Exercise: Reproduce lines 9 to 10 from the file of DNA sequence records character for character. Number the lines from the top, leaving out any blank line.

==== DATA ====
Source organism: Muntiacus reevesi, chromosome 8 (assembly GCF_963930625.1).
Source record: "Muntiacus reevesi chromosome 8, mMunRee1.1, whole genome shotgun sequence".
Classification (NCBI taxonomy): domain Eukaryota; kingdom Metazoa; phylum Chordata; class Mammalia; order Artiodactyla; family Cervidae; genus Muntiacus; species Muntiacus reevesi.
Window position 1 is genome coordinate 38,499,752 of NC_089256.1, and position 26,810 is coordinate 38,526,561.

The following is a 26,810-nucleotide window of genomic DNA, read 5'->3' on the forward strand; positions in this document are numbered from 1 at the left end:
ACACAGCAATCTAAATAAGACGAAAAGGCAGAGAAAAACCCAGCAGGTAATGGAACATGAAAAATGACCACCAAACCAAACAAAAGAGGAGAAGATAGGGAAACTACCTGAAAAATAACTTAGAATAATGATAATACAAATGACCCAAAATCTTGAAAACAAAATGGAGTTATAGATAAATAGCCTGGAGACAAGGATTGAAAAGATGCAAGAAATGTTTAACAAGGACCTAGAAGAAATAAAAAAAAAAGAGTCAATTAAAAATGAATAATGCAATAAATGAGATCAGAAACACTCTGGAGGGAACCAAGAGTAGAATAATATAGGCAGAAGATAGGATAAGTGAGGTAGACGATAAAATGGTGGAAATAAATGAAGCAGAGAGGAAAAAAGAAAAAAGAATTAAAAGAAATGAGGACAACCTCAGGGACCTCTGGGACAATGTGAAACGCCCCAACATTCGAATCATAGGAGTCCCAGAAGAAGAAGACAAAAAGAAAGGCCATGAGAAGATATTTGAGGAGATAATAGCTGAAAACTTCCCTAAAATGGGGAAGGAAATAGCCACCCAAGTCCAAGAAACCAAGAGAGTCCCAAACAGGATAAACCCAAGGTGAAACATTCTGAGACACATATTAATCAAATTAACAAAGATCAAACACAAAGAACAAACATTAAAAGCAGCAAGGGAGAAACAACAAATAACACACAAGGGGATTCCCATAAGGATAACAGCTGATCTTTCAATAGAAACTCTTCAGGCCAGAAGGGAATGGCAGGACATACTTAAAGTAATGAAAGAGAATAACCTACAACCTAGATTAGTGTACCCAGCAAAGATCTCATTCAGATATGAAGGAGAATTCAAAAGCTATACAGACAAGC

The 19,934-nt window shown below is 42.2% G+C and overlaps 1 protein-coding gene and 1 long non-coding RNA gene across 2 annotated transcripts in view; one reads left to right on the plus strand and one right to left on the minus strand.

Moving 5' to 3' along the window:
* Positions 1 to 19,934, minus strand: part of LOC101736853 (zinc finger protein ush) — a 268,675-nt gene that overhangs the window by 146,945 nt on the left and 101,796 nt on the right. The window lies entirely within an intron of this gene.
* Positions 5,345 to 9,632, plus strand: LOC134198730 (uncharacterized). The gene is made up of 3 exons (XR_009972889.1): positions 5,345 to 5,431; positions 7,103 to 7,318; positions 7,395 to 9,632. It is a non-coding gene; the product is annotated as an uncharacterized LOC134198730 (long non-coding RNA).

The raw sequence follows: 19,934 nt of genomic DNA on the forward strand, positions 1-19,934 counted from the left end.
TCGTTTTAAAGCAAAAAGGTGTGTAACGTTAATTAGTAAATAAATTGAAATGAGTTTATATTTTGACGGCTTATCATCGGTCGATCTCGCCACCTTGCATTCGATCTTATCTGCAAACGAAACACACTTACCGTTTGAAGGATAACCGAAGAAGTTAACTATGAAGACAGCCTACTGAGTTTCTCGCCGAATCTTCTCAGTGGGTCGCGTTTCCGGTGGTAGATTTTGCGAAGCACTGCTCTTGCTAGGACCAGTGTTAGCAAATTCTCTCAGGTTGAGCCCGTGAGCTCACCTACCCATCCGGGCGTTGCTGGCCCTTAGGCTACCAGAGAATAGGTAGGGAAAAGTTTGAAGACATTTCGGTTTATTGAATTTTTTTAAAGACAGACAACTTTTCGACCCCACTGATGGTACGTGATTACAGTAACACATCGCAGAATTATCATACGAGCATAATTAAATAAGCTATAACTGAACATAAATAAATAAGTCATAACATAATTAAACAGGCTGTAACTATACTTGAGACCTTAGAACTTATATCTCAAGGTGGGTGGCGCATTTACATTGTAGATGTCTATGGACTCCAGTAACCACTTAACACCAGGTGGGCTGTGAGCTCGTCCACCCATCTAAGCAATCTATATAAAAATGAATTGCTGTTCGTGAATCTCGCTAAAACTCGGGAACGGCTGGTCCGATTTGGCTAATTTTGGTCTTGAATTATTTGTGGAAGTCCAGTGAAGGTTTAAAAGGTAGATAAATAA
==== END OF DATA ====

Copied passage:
* Positions 1 to 19,934, minus strand: part of LOC101736853 (zinc finger protein ush) — a 268,675-nt gene that overhangs the window by 146,945 nt on the left and 101,796 nt on the right. The window lies entirely within an intron of this gene.
* Positions 5,345 to 9,632, plus strand: LOC134198730 (uncharacterized). The gene is made up of 3 exons (XR_009972889.1): positions 5,345 to 5,431; positions 7,103 to 7,318; positions 7,395 to 9,632. It is a non-coding gene; the product is annotated as an uncharacterized LOC134198730 (long non-coding RNA).